Saying Good Bye to Dusky Camp

Saying Goodbye to Dusky Camp was not easy!

During Monitoring and Maintenance for Dusky Canada Geese Nest Islands,

we often camped for 4-6 days in the Copper River Delta.

This was Dusky Camp!


These are the weather ports and tents we called home while working in the field. I think I had some of the best sleep while at camp! I’m not sure if it was a result from the hard work during the day, or because of the rain hitting the roof of the weather port at night. Maybe a combination of both!



On our last week at camp we had a few little visitors, red-backed voles! Dan (in the photo below) was surprised to find our furry friend in his snack bag where the vole enjoyed Dan’s M&Ms and other goodies. 


I really enjoyed Dusky Camp. We worked long days, but the work was rewarding, and the Delta was beautiful! After work each day at camp we got together for dinner. During that time we discussed our wild encounters from the Delta (if we had any), including lifers!

It is hard to believe that my summer at Dusky Camp has come to an end. It was an amazing summer with an awesome group of Wildlifers!

photo by Julia Reihs

photo by Julia Reihs

I will always remember the scenic views, my co-workers, and my first time :

  •  on an airboat
  • seeing leeches and taking them off my hands as they sucked my blood
  • slipping, sliding, and sinking in the Delta mud
  • being attacked by horse flies, no-see-ums, artic terns, and mew gulls
  • navigating through the Delta in search for Nest Islands!
  • spotting a beaver as he/she slapped it’s tail to scare me away
  • seeing a moose and calf (a very scary encounter)
  • being surrounded by cotton grass and Equisetum!



“BIRDS FIRST!” – James Benson

Another adventure! Building habitat for wildlife.


During the course of this summer over 300 nest islands were monitored, installed, and maintained. As the field season winds down and my internship comes to an end, we conducted maintenance on our last islands for the year.

Nest islands allow Dusky Canada Geese nesting habitat. Early in the season we monitored all of the nest islands and when we visited islands we made sure to note which islands needed landscaping maintenance.



The primary way we get to our islands is with the air boat and poke boats. IMG_7645

Once we found our island that needed landscaping we dug up holes on the island or covered bare areas with sod and/or sweet gale (Myrica gale). Sweet gale provides cover for nesting geese and we try to make sure there is at least 30% sweet gale on the island.IMG_1968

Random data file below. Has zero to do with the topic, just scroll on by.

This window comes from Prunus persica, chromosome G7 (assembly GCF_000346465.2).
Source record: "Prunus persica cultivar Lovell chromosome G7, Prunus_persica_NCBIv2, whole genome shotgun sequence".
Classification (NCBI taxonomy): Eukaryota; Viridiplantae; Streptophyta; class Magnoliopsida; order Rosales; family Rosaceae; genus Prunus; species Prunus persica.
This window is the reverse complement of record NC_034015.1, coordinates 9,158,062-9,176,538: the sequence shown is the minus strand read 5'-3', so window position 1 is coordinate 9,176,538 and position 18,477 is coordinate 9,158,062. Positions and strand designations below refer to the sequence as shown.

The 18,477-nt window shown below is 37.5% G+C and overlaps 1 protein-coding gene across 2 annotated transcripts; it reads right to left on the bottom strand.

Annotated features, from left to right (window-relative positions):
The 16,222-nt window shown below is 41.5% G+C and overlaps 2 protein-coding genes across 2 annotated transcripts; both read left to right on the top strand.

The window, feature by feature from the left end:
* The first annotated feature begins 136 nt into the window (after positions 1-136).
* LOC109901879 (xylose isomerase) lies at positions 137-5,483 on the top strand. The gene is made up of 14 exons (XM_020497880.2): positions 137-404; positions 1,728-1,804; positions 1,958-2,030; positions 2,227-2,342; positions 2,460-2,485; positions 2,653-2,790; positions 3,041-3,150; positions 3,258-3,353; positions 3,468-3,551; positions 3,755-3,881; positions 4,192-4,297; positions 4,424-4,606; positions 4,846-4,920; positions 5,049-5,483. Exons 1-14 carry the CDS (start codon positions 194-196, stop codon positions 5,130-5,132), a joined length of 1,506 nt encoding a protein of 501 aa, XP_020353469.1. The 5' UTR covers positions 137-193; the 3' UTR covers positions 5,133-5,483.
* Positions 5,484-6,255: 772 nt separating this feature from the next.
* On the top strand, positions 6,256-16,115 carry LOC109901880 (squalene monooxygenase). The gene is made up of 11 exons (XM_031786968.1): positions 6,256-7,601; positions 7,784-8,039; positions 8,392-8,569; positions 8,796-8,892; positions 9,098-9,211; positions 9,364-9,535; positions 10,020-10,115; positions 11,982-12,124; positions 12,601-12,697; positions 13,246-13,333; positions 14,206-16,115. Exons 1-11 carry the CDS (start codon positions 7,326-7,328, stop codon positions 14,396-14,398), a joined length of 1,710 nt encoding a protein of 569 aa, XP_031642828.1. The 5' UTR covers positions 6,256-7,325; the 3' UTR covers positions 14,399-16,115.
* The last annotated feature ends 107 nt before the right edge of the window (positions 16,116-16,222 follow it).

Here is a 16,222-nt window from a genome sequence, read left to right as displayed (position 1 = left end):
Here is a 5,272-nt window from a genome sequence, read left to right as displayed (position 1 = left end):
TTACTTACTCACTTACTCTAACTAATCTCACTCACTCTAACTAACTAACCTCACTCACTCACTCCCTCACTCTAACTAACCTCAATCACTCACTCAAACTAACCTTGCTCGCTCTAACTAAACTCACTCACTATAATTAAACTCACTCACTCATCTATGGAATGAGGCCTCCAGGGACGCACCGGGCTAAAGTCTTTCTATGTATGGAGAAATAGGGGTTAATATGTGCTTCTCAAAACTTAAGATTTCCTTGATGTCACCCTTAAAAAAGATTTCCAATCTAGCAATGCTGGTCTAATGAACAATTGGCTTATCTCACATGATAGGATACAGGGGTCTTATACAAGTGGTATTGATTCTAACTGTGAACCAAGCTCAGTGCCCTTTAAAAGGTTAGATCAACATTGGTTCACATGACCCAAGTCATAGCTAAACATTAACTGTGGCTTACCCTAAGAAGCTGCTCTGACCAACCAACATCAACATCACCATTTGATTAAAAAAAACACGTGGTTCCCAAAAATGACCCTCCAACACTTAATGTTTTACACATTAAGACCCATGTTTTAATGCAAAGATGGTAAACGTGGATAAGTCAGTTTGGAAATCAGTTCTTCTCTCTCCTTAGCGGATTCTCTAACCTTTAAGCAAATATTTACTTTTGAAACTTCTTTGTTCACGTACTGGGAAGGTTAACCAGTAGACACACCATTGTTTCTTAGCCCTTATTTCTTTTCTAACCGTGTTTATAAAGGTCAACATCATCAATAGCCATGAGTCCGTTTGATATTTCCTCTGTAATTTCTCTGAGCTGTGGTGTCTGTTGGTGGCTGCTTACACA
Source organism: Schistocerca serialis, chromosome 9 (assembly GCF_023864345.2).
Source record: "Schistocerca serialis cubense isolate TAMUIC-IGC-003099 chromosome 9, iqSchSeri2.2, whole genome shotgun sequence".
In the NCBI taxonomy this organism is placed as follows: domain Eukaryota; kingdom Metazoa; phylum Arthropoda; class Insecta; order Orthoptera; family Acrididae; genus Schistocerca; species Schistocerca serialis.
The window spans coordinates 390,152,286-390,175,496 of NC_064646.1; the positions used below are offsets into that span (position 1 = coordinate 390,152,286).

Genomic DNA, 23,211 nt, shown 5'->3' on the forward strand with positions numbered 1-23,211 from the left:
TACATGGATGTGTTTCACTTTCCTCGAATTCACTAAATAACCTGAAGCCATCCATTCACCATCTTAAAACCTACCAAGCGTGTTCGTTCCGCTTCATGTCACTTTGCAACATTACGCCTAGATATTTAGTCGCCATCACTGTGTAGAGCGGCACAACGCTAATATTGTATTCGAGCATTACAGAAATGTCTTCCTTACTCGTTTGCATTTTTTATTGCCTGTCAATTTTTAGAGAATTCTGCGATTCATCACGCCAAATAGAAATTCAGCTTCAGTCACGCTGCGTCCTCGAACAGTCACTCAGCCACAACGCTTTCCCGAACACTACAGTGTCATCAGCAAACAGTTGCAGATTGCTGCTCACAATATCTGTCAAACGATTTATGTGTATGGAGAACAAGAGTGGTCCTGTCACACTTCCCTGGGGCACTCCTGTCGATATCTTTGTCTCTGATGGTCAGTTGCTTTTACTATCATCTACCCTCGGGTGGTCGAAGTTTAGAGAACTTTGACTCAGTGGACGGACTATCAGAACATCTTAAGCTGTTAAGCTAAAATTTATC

Working in the Copper River Delta was hard work but also very rewarding and fun! I really enjoyed kayaking through the Delta and sliding on the Delta mud. I often used Delta mud to cover my skin to prevent the bugs from biting me.



It was an amazing field season working in the Copper River Delta! Seeing Dusky Canada Geese, moose cows and calves, coyotes, shorebirds, and a BEAVER made being out in the Delta all that more adventurous!


Dusky Canada Goose- Nest Island Monitoring


Last week and part of this week I was working on nest island monitoring for the Dusky, a sub-species of the Canada Goose. The Dusky Canada Goose primarily breeds on the Copper River Delta in south central Alaska, the species was negatively affected by the 1964 earthquake that drastically changed the topography of the Delta through uplifting and caused the dramatic population decline. By installing artificial nest islands the Dusky’s can use them for building their nest, giving them extra protection from predators that hunt on the land, like bears.2014-06-18 12.59.522014-06-18 13.53.34

During monitoring we camped for 6 days on the Copper River Delta, and worked long days to insure we monitored all 373 nest islands. We were given maps of the ponds where the islands were located, and we were dropped off via airboat or jet boat where we then traveled by kayak. My first day I struggled with navigating through the numerous sloughs and ponds, but luckily we worked in teams, and my partner on my first day was very familiar with the area. I learned helpful tips on how to navigate such as how on the map you can see dense or thin tree lines and how it is easier to plan our routes to travel through less trees since we had to pull our kayaks to reach our ponds. I also learned how we had to be very cautious about the shapes of the ponds and sloughs to prevent us from getting lost and wondering aimlessly searching for an island that is not there. It was like a scavenger hunt for the nest islands!